While Morgan Stanley is focusing on “expense re-engineering” to save $1.5bn over three years, it’s keen to point out that it’s a big spender on technology. IT professionals thinking that there are plentiful job opportunities at the bank may be disappointed, however.
During a presentation to a Deutsche Bank conference this week, Morgan Stanley’s CFO Ruth Porat pointed to how the bank’s IT spend has increased its technology spend by 7% between 2007-2010 on a CAGR basis, versus an industry norm of 2% and has shelled out $500m last year on ‘change the bank’ initiatives – those that give the bank a competitive advantage through IT – related to the investment bank.
Yes, it’s cutting back on everything from paper to mobile phone bills, but technology budgets will continue to increase, she said.
In terms of the investment bank, technologists should expect some opportunities as the bank looks to expand its e-trading brand, MSET, across equities, FX and more into the fixed income sector. However, in London, there’s little indication of this tech spend translating into hiring.
Morgan Stanley currently has 65 London-based IT vacancies. While this isn’t an insignificant number, it pales in comparison to the 200 posts available at this point last year.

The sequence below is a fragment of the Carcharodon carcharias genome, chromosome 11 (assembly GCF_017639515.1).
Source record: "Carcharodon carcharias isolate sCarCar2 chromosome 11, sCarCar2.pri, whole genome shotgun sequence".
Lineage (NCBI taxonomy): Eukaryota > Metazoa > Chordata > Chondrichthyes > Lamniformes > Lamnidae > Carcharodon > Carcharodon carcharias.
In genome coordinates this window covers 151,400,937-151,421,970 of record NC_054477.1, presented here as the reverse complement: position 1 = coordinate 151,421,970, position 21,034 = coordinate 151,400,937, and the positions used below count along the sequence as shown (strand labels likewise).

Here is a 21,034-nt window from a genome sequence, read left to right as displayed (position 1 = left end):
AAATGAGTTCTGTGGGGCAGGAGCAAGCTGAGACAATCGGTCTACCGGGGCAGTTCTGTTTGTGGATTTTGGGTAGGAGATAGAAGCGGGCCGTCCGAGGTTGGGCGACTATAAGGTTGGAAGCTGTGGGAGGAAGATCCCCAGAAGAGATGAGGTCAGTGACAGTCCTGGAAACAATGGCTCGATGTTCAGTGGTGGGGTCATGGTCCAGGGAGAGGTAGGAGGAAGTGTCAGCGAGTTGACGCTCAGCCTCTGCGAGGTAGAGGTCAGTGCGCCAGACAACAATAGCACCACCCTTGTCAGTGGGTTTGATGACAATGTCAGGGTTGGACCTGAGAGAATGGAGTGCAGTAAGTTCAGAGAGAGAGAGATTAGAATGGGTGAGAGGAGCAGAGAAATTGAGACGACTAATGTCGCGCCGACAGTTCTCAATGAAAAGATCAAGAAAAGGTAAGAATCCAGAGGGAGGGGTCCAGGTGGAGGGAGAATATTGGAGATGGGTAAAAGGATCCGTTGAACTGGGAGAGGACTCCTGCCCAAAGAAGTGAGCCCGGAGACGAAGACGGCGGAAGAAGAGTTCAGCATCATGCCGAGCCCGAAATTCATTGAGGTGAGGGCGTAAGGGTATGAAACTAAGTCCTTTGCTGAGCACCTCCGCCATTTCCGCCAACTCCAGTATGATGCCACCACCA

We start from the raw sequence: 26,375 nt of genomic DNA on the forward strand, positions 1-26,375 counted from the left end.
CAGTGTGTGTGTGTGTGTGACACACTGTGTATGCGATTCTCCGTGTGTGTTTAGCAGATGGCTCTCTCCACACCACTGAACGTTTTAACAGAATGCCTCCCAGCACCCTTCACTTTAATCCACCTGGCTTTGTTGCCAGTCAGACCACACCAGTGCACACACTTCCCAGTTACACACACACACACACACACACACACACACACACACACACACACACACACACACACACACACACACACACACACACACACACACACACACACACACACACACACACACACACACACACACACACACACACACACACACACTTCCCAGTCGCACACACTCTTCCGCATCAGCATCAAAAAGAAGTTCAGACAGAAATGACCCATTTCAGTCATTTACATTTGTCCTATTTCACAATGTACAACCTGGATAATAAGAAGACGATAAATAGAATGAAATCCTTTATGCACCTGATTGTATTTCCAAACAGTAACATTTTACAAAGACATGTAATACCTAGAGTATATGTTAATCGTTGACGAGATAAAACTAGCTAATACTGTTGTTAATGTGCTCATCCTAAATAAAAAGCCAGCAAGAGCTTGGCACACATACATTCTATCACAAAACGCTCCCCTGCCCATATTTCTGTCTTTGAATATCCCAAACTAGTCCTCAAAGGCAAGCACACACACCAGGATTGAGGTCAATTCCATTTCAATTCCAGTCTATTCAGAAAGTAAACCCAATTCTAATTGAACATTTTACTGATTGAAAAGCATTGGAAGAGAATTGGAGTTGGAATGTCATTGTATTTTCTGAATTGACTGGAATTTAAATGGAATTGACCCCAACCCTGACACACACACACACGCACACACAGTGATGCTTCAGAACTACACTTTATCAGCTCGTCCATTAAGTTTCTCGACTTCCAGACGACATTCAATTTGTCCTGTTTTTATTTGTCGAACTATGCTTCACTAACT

Part of the reason for this is that significant chunk of its IT resources are being directed towards Morgan Stanley Smith Barney. Of the 14,000 tech-related employees globally, around one-third are connected to its retail brokerage operation with a “significant portion” dedicated to integration projects.
In the UK, much of the recruitment in this area is taking place in Morgan Stanley’s Glasgow office, where the technology team is getting more involved in the Morgan Stanley Smith Barney integration as well as taking control of the IT around information security.
In London, there’s an increasing sense that Morgan Stanley is a “fruitful hunting ground” for technologists, rather than a volume recruiter, according to headhunters.
“The retention rate at Morgan Stanley has been excellent, with many senior technologists there for ten or 15 years,” claims one IT in finance headhunter. “Recently, however, with compensation shrinking and a lack of new innovation, a number of people have become disillusioned.”